Ritu Mahandru is the Vice President of DevOps EMEA at CA Technologies.  Ritu’s responsibilities include designing and implementing the EMEA go-to-market strategy for application delivery.
Did you ever sit down and plan your career?  Ritu

Not in a structured way, I knew I wanted financial independence and wanted to travel – that meant I needed to work!

Have you faced any challenges along the way and if so, how did you deal with them?

Looking back, there were several challenges, more so later in my career than earlier.  In the early stages of my career, I was just hungry for experience, I took every opportunity to enrich myself and learn different facets of a software business.  As I advanced more I needed to focus on other aspects of my self development, having the right experience and background was not always enough.  My way of dealing with them was to be brutally honest with myself about my shortcomings, and then work on them.  Living in denial is a challenge in itself.

What advice would you give someone who wishes to move in to a leadership position for the first time?

Choose the timing, you have to be sure it is what you want to do and the time is right, invest time in your self-development and look for good role models and mentors who you can learn from, and always remain authentic.

 When faced with two equally-qualified candidates, how would you decide who should have the role?

People who show real passion and authenticity, they are key to building high performing teams with a common purpose.  People who show potential, and who want to really make a difference will always stand out, these would be key decision criteria for me.

 How do you manage your own boss?

I have 3 bosses!  My main boss is based in Switzerland, so the geographic distance does mean that we do not have the opportunity for impromptu discussions/meetings etc.  I have a monthly 1-1 with my boss and outside of that, we probably speak on the phone very 8-10 days, on an individual basis.  We have a number of scheduled ‘group’ touch points.  I make sure that he never gets any surprises, I keep him informed of key important changes/updates in my business. I also advise him early when I see a storm brewing, just to make sure he understands the rationale behind decisions I may take…so the key is regular communication.  I also try and make sure I provide my boss with an opportunity to gain insight into my team of direct reports, that is always important to build insight into my leadership style and also for succession planning.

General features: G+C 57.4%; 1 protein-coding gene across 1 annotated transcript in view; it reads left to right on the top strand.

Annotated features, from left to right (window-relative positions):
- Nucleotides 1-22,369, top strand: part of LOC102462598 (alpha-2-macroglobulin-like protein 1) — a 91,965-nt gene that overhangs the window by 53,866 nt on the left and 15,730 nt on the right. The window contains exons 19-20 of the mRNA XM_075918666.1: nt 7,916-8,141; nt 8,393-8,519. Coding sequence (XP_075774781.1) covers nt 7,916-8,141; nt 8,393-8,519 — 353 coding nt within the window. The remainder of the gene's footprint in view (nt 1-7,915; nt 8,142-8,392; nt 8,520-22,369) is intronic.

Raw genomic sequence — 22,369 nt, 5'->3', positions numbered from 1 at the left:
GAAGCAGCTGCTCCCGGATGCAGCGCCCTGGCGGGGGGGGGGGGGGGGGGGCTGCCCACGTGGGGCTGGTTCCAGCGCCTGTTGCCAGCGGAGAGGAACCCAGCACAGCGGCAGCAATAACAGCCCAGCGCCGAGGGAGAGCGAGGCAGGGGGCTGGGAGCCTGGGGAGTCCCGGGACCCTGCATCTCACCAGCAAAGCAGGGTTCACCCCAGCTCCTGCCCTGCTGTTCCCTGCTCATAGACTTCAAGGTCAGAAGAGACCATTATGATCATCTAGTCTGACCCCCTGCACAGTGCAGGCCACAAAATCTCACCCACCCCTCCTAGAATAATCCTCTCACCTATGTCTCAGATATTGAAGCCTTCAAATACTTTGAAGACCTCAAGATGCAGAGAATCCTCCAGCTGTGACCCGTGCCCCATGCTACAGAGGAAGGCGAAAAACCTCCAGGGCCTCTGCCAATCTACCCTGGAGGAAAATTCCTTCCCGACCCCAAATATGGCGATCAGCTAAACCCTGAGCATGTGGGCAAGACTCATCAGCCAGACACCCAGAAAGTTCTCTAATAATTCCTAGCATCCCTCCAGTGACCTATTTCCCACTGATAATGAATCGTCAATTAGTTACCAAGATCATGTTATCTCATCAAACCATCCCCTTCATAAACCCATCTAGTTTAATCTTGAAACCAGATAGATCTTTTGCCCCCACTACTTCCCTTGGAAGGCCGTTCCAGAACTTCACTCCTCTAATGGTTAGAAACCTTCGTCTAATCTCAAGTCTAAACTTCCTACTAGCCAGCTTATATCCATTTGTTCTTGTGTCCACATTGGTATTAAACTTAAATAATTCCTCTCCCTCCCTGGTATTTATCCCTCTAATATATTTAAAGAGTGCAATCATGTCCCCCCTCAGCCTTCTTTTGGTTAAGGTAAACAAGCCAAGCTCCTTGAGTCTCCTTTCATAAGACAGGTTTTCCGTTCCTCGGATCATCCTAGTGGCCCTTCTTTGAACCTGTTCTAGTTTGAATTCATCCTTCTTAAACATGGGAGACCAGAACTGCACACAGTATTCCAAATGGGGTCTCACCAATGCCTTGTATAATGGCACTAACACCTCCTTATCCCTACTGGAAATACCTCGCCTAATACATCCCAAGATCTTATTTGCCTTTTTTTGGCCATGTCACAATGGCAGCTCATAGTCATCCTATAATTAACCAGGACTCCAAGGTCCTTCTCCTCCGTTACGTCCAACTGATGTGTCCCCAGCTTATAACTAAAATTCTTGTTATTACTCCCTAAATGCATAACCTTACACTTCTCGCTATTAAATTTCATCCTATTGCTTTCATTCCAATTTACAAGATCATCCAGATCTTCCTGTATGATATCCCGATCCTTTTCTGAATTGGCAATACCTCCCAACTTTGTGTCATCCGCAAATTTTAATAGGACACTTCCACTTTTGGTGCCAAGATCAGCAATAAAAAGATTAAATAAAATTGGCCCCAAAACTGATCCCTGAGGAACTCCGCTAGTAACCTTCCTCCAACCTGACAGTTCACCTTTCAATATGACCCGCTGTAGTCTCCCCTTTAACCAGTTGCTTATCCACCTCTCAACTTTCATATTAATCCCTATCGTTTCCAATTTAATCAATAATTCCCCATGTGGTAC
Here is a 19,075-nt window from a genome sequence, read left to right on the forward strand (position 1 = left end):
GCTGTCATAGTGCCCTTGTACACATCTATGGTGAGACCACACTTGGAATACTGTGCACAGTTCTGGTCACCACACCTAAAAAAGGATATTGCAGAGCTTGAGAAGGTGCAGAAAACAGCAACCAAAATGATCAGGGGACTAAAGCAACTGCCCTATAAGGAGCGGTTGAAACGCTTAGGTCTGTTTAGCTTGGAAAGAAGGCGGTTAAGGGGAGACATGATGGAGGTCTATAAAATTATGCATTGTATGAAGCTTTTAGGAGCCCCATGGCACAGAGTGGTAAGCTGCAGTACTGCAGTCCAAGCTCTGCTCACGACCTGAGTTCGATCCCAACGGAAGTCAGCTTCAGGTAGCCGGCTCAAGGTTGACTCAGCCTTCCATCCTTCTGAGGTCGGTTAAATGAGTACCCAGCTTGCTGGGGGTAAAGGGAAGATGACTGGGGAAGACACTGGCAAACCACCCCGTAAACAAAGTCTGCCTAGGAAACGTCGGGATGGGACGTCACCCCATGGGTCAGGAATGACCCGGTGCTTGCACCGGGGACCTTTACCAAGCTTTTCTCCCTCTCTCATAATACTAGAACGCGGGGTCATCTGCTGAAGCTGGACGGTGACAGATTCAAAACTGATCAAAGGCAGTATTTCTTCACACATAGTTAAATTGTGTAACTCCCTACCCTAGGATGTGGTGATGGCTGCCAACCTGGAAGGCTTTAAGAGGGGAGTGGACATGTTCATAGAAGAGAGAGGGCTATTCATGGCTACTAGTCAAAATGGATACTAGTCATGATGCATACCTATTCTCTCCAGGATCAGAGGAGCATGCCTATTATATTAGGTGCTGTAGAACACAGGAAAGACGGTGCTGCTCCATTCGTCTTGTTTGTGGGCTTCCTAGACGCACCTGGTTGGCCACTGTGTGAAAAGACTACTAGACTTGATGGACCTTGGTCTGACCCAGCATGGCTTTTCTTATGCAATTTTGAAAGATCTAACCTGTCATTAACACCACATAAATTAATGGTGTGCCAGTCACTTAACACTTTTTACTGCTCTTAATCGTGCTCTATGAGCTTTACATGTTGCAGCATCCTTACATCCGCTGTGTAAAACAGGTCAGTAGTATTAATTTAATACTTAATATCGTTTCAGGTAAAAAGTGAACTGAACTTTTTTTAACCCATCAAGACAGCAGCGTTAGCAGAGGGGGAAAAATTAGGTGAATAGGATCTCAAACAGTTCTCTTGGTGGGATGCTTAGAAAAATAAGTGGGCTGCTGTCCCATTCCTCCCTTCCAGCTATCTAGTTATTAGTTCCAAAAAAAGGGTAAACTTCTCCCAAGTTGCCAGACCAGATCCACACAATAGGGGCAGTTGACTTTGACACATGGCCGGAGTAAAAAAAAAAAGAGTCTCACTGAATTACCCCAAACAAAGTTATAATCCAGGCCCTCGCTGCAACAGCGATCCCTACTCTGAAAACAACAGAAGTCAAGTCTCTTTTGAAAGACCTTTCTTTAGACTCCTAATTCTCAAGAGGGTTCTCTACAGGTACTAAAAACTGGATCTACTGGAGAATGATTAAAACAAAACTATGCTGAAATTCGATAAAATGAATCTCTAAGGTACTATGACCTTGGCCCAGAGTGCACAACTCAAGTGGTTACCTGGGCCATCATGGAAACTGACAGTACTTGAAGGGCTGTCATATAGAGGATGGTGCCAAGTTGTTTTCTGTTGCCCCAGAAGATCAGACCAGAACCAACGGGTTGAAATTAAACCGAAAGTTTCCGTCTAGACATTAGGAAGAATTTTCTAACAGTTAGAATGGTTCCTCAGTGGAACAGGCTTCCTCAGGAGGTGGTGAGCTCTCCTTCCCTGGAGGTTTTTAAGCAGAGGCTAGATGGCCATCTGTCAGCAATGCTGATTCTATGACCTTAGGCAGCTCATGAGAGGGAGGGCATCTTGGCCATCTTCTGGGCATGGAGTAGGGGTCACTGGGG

On a typical workday, how do you start your day and how does it end?

For the last 20+ years, my work day has always started with my husband bringing me a cup of tea while I get ready for work!  I deliberately leave my mobile phone in the downstairs office, so whilst getting ready, I have no idea of the deluge of emails I have had overnight, and can think through my day.  If possible, I always try and have breakfast with my daughters before heading out.  Of course there are exceptions, especially when I am traveling and leave the house at 5am, but when I am home, I make the most of it!  My day when I am at home always ends with me reading my favourite novel before going to sleep,  I am an avid reader and find escaping into someone else’s world helps me sleep much better!

What advice can you give to our members about raising their profiles within their own organisations?

I believe before raising your profile, you should decide what you want to be known for – is it that you are a direct, straight talking person, or that you are great at building teams etc…decide what you want your brand to be, then live and be the brand, even when no one is watching!  Ensure you know your stakeholders well, map out the people you need to interact with to ensure you can be successful in your role and set up a regular cadence with them…the best way to raise your profile is to know your brand,live it, communicate well and be visible.

How have you benefited from coaching or mentoring?

Yes – I was surprisingly impressed by how useful this was for me.

Do you think networking is important and if so, what 3 tips would you give to a newbie networker?

External networking is very important – I would use the advice on raising your internal profile.  It is important to know what you want to achieve and want you want to present about yourself, otherwise a lot of time and energy can be spent without achieving any tangible goals.

What does the future hold for you?

I love working in the software world and seeing the change that technology brings to everyday lives.  I would love to see more women in tech and hope that events like these will encourage and make more young girls and women curious.  I would love to set up a social enterprise that does something for women in tech…that would be a great combination for me!